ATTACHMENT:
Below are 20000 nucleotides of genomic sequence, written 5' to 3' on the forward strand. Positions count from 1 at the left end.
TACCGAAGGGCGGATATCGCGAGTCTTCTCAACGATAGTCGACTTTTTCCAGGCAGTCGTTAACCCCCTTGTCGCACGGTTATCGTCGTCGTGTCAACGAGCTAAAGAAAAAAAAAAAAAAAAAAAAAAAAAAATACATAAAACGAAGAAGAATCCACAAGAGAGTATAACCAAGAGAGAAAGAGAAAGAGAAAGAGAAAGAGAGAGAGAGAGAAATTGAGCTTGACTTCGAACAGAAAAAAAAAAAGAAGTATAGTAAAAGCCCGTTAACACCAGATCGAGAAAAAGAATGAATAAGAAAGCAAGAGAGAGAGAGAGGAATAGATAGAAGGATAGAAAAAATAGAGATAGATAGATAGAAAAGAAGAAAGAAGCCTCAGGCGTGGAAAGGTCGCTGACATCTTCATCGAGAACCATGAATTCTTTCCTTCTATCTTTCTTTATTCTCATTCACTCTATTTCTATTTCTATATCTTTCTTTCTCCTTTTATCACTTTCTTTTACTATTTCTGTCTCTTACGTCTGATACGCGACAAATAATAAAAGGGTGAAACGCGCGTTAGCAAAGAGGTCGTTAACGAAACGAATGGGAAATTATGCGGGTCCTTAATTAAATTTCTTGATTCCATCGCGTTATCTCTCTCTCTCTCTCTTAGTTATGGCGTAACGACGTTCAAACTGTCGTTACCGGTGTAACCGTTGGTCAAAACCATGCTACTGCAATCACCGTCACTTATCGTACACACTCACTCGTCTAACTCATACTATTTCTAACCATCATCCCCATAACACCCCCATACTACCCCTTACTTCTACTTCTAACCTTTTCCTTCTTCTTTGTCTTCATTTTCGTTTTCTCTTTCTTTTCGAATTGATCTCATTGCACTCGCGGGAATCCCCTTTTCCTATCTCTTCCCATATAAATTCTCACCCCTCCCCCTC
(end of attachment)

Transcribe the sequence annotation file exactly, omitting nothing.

Below are 20000 nucleotides of genomic sequence, written 5' to 3' on the forward strand. Positions count from 1 at the left end.
TACCGAAGGGCGGATATCGCGAGTCTTCTCAACGATAGTCGACTTTTTCCAGGCAGTCGTTAACCCCCTTGTCGCACGGTTATCGTCGTCGTGTCAACGAGCTAAAGAAAAAAAAAAAAAAAAAAAAAAAAAAATACATAAAACGAAGAAGAATCCACAAGAGAGTATAACCAAGAGAGAAAGAGAAAGAGAAAGAGAAAGAGAGAGAGAGAGAAATTGAGCTTGACTTCGAACAGAAAAAAAAAAAGAAGTATAGTAAAAGCCCGTTAACACCAGATCGAGAAAAAGAATGAATAAGAAAGCAAGAGAGAGAGAGAGGAATAGATAGAAGGATAGAAAAAATAGAGATAGATAGATAGAAAAGAAGAAAGAAGCCTCAGGCGTGGAAAGGTCGCTGACATCTTCATCGAGAACCATGAATTCTTTCCTTCTATCTTTCTTTATTCTCATTCACTCTATTTCTATTTCTATATCTTTCTTTCTCCTTTTATCACTTTCTTTTACTATTTCTGTCTCTTACGTCTGATACGCGACAAATAATAAAAGGGTGAAACGCGCGTTAGCAAAGAGGTCGTTAACGAAACGAATGGGAAATTATGCGGGTCCTTAATTAAATTTCTTGATTCCATCGCGTTATCTCTCTCTCTCTCTCTTAGTTATGGCGTAACGACGTTCAAACTGTCGTTACCGGTGTAACCGTTGGTCAAAACCATGCTACTGCAATCACCGTCACTTATCGTACACACTCACTCGTCTAACTCATACTATTTCTAACCATCATCCCCATAACACCCCCATACTACCCCTTACTTCTACTTCTAACCTTTTCCTTCTTCTTTGTCTTCATTTTCGTTTTCTCTTTCTTTTCGAATTGATCTCATTGCACTCGCGGGAATCCCCTTTTCCTATCTCTTCCCATATAAATTCTCACCCCTCCCCCTC